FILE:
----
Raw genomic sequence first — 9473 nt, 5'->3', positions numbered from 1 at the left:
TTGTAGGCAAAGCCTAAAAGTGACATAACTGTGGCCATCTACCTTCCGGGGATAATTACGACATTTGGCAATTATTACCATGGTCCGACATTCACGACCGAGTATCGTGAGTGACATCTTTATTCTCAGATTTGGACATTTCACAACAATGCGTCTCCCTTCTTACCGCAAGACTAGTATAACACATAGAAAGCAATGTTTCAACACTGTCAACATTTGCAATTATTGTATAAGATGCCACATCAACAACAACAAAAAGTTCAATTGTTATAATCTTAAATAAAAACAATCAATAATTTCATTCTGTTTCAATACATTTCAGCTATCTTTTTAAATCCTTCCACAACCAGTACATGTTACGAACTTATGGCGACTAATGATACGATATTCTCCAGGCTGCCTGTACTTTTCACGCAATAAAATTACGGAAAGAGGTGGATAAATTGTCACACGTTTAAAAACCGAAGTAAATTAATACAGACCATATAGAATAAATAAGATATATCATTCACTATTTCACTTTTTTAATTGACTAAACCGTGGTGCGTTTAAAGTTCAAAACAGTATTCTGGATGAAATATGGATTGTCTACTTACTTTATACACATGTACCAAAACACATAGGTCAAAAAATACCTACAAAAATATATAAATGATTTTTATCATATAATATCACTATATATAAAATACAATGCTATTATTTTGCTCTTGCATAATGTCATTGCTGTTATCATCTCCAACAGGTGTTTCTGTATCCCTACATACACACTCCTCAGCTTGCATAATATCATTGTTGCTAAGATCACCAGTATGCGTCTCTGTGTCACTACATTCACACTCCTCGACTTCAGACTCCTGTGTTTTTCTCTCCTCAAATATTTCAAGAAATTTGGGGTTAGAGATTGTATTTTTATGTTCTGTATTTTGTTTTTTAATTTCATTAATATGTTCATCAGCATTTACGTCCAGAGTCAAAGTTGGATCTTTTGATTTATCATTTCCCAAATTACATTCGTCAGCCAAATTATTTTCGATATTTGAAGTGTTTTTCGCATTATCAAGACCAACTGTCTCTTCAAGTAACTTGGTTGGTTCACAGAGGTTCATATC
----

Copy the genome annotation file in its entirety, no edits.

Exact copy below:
Raw genomic sequence first — 9473 nt, 5'->3', positions numbered from 1 at the left:
TTGTAGGCAAAGCCTAAAAGTGACATAACTGTGGCCATCTACCTTCCGGGGATAATTACGACATTTGGCAATTATTACCATGGTCCGACATTCACGACCGAGTATCGTGAGTGACATCTTTATTCTCAGATTTGGACATTTCACAACAATGCGTCTCCCTTCTTACCGCAAGACTAGTATAACACATAGAAAGCAATGTTTCAACACTGTCAACATTTGCAATTATTGTATAAGATGCCACATCAACAACAACAAAAAGTTCAATTGTTATAATCTTAAATAAAAACAATCAATAATTTCATTCTGTTTCAATACATTTCAGCTATCTTTTTAAATCCTTCCACAACCAGTACATGTTACGAACTTATGGCGACTAATGATACGATATTCTCCAGGCTGCCTGTACTTTTCACGCAATAAAATTACGGAAAGAGGTGGATAAATTGTCACACGTTTAAAAACCGAAGTAAATTAATACAGACCATATAGAATAAATAAGATATATCATTCACTATTTCACTTTTTTAATTGACTAAACCGTGGTGCGTTTAAAGTTCAAAACAGTATTCTGGATGAAATATGGATTGTCTACTTACTTTATACACATGTACCAAAACACATAGGTCAAAAAATACCTACAAAAATATATAAATGATTTTTATCATATAATATCACTATATATAAAATACAATGCTATTATTTTGCTCTTGCATAATGTCATTGCTGTTATCATCTCCAACAGGTGTTTCTGTATCCCTACATACACACTCCTCAGCTTGCATAATATCATTGTTGCTAAGATCACCAGTATGCGTCTCTGTGTCACTACATTCACACTCCTCGACTTCAGACTCCTGTGTTTTTCTCTCCTCAAATATTTCAAGAAATTTGGGGTTAGAGATTGTATTTTTATGTTCTGTATTTTGTTTTTTAATTTCATTAATATGTTCATCAGCATTTACGTCCAGAGTCAAAGTTGGATCTTTTGATTTATCATTTCCCAAATTACATTCGTCAGCCAAATTATTTTCGATATTTGAAGTGTTTTTCGCATTATCAAGACCAACTGTCTCTTCAAGTAACTTGGTTGGTTCACAGAGGTTCATATC